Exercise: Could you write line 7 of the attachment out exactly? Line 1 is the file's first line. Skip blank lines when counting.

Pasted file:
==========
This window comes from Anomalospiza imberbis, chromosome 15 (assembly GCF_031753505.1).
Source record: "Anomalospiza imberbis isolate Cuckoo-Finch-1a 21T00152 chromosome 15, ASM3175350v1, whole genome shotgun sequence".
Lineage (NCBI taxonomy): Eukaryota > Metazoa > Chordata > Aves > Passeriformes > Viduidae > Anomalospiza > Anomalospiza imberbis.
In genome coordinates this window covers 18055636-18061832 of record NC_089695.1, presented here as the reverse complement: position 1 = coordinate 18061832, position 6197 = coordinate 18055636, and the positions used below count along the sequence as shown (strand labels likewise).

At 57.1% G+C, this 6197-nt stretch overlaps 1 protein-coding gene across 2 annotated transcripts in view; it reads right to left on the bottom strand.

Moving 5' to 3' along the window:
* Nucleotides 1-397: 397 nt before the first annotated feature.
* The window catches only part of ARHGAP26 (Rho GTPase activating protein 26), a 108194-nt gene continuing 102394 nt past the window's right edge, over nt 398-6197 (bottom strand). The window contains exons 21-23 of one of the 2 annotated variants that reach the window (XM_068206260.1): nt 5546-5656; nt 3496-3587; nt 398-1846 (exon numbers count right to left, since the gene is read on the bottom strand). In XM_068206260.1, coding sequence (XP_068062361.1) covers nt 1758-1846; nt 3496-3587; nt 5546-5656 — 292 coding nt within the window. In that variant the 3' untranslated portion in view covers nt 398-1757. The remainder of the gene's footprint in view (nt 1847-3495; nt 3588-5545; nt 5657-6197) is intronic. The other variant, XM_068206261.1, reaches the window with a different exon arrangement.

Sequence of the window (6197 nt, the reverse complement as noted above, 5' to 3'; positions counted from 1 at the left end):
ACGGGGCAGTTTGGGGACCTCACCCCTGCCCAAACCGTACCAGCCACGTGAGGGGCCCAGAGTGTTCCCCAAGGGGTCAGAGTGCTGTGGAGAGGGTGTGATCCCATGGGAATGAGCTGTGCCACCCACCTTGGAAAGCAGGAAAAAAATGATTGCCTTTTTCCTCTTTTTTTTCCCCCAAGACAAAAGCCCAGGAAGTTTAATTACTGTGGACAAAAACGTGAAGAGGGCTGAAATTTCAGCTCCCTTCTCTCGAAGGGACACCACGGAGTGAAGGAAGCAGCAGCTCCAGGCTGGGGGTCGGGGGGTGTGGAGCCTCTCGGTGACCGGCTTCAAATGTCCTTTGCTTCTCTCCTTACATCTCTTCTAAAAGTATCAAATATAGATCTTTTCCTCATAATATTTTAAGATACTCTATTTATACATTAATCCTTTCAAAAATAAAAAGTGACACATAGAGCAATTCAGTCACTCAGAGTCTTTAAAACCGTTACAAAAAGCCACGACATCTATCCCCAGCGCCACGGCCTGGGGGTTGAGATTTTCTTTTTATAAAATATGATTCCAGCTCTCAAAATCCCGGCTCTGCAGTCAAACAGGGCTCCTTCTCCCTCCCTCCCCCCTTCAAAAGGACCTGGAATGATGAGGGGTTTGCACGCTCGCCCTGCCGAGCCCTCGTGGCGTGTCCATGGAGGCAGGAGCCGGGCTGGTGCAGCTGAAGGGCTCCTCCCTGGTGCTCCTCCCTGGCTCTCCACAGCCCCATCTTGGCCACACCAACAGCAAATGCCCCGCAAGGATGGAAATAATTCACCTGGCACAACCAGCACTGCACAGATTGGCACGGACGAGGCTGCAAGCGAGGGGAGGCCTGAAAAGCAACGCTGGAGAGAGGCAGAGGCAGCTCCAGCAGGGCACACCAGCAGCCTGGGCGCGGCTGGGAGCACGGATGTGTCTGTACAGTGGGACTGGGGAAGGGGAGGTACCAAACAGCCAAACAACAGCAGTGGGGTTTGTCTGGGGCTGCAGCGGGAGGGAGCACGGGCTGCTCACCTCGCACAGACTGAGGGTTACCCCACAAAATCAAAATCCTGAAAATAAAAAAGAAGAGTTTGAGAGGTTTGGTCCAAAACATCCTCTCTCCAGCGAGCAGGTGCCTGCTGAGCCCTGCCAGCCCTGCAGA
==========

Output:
* Nucleotides 1-397: 397 nt before the first annotated feature.